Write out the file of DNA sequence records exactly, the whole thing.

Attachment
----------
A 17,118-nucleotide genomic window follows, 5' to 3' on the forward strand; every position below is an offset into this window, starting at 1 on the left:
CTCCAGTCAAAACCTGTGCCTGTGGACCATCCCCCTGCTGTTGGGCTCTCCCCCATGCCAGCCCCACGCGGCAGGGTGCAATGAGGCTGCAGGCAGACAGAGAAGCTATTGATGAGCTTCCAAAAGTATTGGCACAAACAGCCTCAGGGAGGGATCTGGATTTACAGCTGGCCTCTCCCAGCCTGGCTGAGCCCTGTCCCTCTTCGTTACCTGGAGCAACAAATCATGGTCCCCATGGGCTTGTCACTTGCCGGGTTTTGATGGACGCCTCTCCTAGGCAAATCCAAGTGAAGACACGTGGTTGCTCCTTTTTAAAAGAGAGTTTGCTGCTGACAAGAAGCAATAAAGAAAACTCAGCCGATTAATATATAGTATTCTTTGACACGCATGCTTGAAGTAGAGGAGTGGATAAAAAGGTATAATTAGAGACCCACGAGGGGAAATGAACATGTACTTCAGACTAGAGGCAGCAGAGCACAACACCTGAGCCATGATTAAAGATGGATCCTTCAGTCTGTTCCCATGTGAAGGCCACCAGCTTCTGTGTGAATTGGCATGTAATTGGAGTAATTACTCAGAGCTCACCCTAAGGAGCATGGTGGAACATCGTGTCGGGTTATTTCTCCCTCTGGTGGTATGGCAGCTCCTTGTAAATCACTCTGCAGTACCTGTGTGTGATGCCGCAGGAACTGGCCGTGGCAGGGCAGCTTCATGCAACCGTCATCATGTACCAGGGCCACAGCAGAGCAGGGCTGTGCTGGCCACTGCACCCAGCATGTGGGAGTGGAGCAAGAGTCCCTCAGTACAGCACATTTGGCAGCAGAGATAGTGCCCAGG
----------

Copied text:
A 17,118-nucleotide genomic window follows, 5' to 3' on the forward strand; every position below is an offset into this window, starting at 1 on the left:
CTCCAGTCAAAACCTGTGCCTGTGGACCATCCCCCTGCTGTTGGGCTCTCCCCCATGCCAGCCCCACGCGGCAGGGTGCAATGAGGCTGCAGGCAGACAGAGAAGCTATTGATGAGCTTCCAAAAGTATTGGCACAAACAGCCTCAGGGAGGGATCTGGATTTACAGCTGGCCTCTCCCAGCCTGGCTGAGCCCTGTCCCTCTTCGTTACCTGGAGCAACAAATCATGGTCCCCATGGGCTTGTCACTTGCCGGGTTTTGATGGACGCCTCTCCTAGGCAAATCCAAGTGAAGACACGTGGTTGCTCCTTTTTAAAAGAGAGTTTGCTGCTGACAAGAAGCAATAAAGAAAACTCAGCCGATTAATATATAGTATTCTTTGACACGCATGCTTGAAGTAGAGGAGTGGATAAAAAGGTATAATTAGAGACCCACGAGGGGAAATGAACATGTACTTCAGACTAGAGGCAGCAGAGCACAACACCTGAGCCATGATTAAAGATGGATCCTTCAGTCTGTTCCCATGTGAAGGCCACCAGCTTCTGTGTGAATTGGCATGTAATTGGAGTAATTACTCAGAGCTCACCCTAAGGAGCATGGTGGAACATCGTGTCGGGTTATTTCTCCCTCTGGTGGTATGGCAGCTCCTTGTAAATCACTCTGCAGTACCTGTGTGTGATGCCGCAGGAACTGGCCGTGGCAGGGCAGCTTCATGCAACCGTCATCATGTACCAGGGCCACAGCAGAGCAGGGCTGTGCTGGCCACTGCACCCAGCATGTGGGAGTGGAGCAAGAGTCCCTCAGTACAGCACATTTGGCAGCAGAGATAGTGCCCAGG